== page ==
Both Twitter and YouTube, however, seem content to allow ongoing campaigns of pro-government platform manipulation in English. The lack of moderation is even more pronounced in Arabic and other non-English languages. Golberg, the social media analyst featured in one of al-Ghawi’s videos, estimates that the ongoing pro-Saudi information campaigns on Twitter involve “tens of thousands of inauthentic accounts.”
“I’ve identified entire Saudi-based marketing firms that are helping run inauthentic accounts for the Saudi government,” he said. “Judging from the messages they’re amplifying, they are working with the government to not just push certain narratives but also to continue character assassinating journalists and members of civil society that the government dislikes. With those prior suspensions of pro-Saudi accounts, Twitter wanted to give the appearance that they cleaned up their platform a little bit. And they did, but there is still an incredible amount of the same activity taking place today.”
Al-Ghawi has continued to regularly broadcast his Jamra program, posting it on Twitter and YouTube. In early July, he released another video targeting the Quincy Institute, a noninterventionist think tank based in Washington, D.C. Like many of the other Jamra videos, the one on Quincy obsessively listed off individuals working for the organization who al-Ghawi said were of “Iranian-origin.” He also maintained his characteristic looseness with facts, falsely accusing at least one Quincy Institute employee, Eli Clifton, of having previously worked in the Iranian capital.
“It’s concerning to see a prominent Saudi Twitter troll, who played a central role in the social-media campaign against Jamal Khashoggi, targeting staffers at a U.S.-think tank with outright lies and fabrications,” Clifton, who has contributed to The Intercept, said in response to his inclusion in the latest episode of Jamra. “But it’s downright shocking that American tech companies — Twitter and Google — are knowingly hosting and assisting in the dissemination of this content.”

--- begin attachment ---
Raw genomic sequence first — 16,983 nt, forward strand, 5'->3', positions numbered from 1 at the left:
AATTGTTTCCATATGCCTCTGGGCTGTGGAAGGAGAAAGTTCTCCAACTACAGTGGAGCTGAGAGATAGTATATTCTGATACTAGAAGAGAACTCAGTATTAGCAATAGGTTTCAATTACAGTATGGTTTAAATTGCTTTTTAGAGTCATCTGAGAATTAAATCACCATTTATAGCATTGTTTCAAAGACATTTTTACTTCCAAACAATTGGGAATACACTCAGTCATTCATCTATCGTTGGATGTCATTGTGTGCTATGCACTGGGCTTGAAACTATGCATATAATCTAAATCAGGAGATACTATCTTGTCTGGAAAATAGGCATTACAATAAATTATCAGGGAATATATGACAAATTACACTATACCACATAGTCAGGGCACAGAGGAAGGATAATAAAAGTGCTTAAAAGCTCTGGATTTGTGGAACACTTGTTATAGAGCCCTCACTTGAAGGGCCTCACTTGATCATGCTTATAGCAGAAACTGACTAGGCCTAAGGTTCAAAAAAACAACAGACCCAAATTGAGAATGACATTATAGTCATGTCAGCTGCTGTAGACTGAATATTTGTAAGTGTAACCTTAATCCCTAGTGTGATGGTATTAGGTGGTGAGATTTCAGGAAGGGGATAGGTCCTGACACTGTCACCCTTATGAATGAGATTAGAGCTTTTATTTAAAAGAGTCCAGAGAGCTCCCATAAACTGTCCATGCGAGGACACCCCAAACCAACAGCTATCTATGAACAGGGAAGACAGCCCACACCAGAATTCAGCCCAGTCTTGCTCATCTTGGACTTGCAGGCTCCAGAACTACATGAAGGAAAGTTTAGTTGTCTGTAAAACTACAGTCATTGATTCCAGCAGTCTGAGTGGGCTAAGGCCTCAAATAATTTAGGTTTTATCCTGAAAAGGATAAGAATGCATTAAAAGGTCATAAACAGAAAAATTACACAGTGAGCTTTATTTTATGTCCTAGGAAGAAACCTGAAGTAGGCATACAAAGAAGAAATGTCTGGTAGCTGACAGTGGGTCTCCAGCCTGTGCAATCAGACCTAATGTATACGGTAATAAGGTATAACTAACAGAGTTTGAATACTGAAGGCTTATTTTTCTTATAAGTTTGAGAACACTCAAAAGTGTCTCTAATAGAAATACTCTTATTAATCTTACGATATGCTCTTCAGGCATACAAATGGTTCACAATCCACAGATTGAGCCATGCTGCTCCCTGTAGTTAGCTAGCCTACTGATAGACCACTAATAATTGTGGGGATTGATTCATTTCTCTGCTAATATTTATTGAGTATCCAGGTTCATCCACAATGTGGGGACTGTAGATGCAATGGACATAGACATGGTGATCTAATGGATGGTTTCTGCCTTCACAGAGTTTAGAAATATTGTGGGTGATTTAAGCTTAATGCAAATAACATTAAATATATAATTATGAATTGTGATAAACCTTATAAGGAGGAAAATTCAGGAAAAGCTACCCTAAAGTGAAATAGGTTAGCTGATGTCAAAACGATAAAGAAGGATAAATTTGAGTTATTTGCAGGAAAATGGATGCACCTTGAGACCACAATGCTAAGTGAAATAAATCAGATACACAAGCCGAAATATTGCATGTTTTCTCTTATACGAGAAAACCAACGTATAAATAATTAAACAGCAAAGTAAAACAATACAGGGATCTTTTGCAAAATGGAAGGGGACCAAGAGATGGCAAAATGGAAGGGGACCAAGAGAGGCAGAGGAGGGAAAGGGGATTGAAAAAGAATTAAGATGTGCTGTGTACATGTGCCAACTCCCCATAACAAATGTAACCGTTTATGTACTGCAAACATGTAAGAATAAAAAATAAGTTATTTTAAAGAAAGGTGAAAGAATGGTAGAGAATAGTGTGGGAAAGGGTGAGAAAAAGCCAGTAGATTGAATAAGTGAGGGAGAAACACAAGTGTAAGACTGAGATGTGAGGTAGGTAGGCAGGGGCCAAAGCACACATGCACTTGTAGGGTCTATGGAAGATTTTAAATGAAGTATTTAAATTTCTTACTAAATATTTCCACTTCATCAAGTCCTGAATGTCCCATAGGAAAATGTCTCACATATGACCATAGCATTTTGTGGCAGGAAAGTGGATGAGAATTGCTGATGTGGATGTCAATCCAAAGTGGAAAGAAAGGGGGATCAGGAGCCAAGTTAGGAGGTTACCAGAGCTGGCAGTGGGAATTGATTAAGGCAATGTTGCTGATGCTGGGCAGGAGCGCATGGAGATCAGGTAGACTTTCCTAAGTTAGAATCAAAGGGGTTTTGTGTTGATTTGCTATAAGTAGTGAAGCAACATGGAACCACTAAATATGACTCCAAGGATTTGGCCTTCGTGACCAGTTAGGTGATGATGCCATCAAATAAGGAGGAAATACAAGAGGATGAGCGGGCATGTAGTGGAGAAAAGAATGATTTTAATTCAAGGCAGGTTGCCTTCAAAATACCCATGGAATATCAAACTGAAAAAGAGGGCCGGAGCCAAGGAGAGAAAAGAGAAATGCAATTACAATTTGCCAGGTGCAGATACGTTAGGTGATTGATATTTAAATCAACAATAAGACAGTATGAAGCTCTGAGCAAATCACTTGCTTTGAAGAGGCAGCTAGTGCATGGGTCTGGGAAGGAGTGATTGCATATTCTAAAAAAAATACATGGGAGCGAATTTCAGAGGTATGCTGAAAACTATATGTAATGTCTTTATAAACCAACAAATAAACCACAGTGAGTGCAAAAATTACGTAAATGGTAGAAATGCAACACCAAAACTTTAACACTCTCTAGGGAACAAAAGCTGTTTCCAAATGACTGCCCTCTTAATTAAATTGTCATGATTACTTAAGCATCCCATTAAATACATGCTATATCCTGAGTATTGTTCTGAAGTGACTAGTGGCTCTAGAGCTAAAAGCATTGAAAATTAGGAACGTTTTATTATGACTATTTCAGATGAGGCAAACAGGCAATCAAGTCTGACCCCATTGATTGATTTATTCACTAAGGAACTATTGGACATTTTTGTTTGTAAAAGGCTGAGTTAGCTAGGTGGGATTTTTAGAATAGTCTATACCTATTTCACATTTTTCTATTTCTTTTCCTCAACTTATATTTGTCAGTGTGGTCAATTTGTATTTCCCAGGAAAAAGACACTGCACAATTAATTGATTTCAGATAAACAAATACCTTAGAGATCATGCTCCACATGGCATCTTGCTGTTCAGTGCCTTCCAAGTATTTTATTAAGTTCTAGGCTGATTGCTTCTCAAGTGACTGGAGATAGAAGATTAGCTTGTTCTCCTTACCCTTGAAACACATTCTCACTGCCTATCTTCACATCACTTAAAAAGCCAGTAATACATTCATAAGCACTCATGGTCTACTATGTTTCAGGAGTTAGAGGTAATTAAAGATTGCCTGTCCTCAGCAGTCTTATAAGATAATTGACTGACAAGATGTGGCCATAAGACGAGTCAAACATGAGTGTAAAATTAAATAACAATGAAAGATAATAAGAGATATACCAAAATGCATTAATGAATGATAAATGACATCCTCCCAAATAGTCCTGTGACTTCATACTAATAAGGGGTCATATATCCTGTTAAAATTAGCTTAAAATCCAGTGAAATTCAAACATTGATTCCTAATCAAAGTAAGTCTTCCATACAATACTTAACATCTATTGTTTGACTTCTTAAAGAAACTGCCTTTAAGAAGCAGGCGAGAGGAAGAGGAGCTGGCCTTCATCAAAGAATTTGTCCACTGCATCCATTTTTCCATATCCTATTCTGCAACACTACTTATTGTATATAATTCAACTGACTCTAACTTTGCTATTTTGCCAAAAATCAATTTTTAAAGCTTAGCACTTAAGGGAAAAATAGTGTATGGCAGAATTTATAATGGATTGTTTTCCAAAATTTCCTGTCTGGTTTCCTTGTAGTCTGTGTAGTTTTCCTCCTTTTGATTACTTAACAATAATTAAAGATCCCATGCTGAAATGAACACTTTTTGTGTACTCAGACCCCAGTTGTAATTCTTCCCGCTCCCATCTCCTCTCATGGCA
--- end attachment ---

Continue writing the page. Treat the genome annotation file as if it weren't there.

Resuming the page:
“Protecting the safety of people who use Twitter is of paramount importance to us,” a Twitter spokesperson said in a statement. “We have clear policies in place on abusive behavior, hateful conduct and violent threats on the service. Where we identify clear violations, we will take enforcement action.” According to Twitter, al-Ghawi’s tweets did not violate any policies. (YouTube did not respond to a request for comment.)
In the video on Whitson, al-Ghawi accused the DAWN executive director of taking “$100,000 to criticize Saudi Arabia and Egypt” — an accusation that she described as ludicrous. Whitson said that the online campaign directed by al-Ghawi and others has been a clear attempt to silence outside criticism of the kingdom over its foreign policy and human rights abuses, including the murder of Khashoggi.
The Biden administration has made public some of its own intelligence pointing to the Saudi crown prince’s role in the Khashoggi murder, but earlier this year stopped short of directly imposing sanctions on Crown Prince Mohammed and other high-level officials believed responsible for the killing. The failure to impose serious accountability, alongside the continued threats leveled by the Saudi regime against Americans and Saudi dissidents abroad, appear to be signs that the crown prince is unchastened and potentially willing to strike out at his critics with violence again. Pro-government influencers, prominent among them Hussain al-Ghawi, seem to be favored tools.
In one Jamra video, responding to allegations that he was marking out enemies of the kingdom for future harm, al-Ghawi characterized himself as merely a journalist performing a public service. “A journalist does not threaten, nor assassinate, nor kill,” al-Ghawi said. “A journalist’s ammunition is information, and their weapon is words.”
The language of al-Ghawi’s reassurance did little to comfort the Americans and others who are on the receiving end of his online campaigns, broadcast from an authoritarian country with a track record of killing its critics, wherever they may be.
“The Biden administration should ask itself what it is going to do to protect Americans from these attacks,” said Whitson. “As long as the Saudis feel that they have this uncritical U.S. backing, they’re going to continue to believe that they have a license to attack their critics in whichever way that they like. These coordinated attacks against people they dislike that begin online have already proven that they can be deadly in the real world.”
This content originally appeared on The Intercept and was authored by Murtaza Hussain.